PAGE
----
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HARRISBURG — Senate Republicans are taking Gov. Tom Wolf to court in an effort to force his administration to release more information about how it exempted certain businesses from a statewide coronavirus shutdown order.
The suit, filed Monday in Commonwealth Court, seeks to enforce subpoenas issued by a Senate committee in April for all notes, memos, emails, letters, and other documents related to the controversial waiver process. The Wolf administration rejected the request on Friday, though it did for the first time release a list of more than 5,000 businesses that were granted waivers.
But the information, published online, didn’t include the criteria by which applications for waivers were considered or the reason businesses were approved. The administration has not made any applications available, nor has it released a list of which companies were denied exemptions, or those that were approved for a waiver and then had it revoked.
“Transparency is important in government, and we are in an obviously unprecedented time where the governor is wielding an unprecedented amount of power,” Senate Majority Leader Jake Corman (R., Centre) told reporters Monday.
A spokesperson for Wolf said the administration is reviewing the filing.
In a Friday letter to lawmakers, Wolf cited a Commonwealth Court decision holding that former Gov. Tom Corbett, a Republican, was not obligated to respond to a subpoena because it would have unconstitutionally interfered with the duties of the executive branch.
But this “chief executive privilege” doesn’t extend to Dennis Davin, the cabinet secretary named in one of the subpoenas, Republicans argued in their Monday filing. Additionally, the COVID-19 pandemic should be considered an “extreme case” that warrants overriding the privilege.
In March, Wolf ordered large swaths of the economy to close in order to slow the spread of the coronavirus and prevent hospitals from becoming overwhelmed with patients. His administration then launched a waiver process to allow companies to prove they were “life-sustaining” and should be permitted to reopen.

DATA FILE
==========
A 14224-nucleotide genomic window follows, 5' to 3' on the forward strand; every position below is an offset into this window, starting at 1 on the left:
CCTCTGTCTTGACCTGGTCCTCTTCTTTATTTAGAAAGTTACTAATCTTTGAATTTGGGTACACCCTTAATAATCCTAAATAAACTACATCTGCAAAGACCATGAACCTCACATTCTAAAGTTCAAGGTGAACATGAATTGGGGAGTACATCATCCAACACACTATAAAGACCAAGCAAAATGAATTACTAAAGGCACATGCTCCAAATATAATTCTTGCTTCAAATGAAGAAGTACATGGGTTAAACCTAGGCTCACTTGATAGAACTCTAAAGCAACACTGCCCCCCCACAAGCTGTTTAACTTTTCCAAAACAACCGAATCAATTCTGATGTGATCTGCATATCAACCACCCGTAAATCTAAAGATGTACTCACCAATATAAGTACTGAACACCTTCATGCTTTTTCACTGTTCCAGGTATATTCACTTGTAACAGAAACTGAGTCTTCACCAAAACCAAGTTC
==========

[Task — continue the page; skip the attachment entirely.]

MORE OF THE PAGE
But from the beginning, the process was marred by questions about fairness and transparency, as some businesses claimed they were denied while others in the same industry were approved.
Media outlets including Spotlight PA and The Philadelphia Inquirer sought details about the waiver process through the Department of Community and Economic Development but were denied. The news organizations also filed a public records request, though Wolf froze that process in March as he closed state offices.
Democrats say the subpoenas are an example of politicking during a crisis and duplicative of a review being conducted by Auditor General Eugene DePasquale. Wolf has said he welcomes the audit.
And in his letter Friday, the governor told GOP lawmakers that, as part of that review, his administration would release “the plethora of communications from legislative members to the Governor’s Office about the exemption process.”
“We believe the Auditor General should also review whether legislative members attempted to influence the exemption process in any way,” Wolf wrote.
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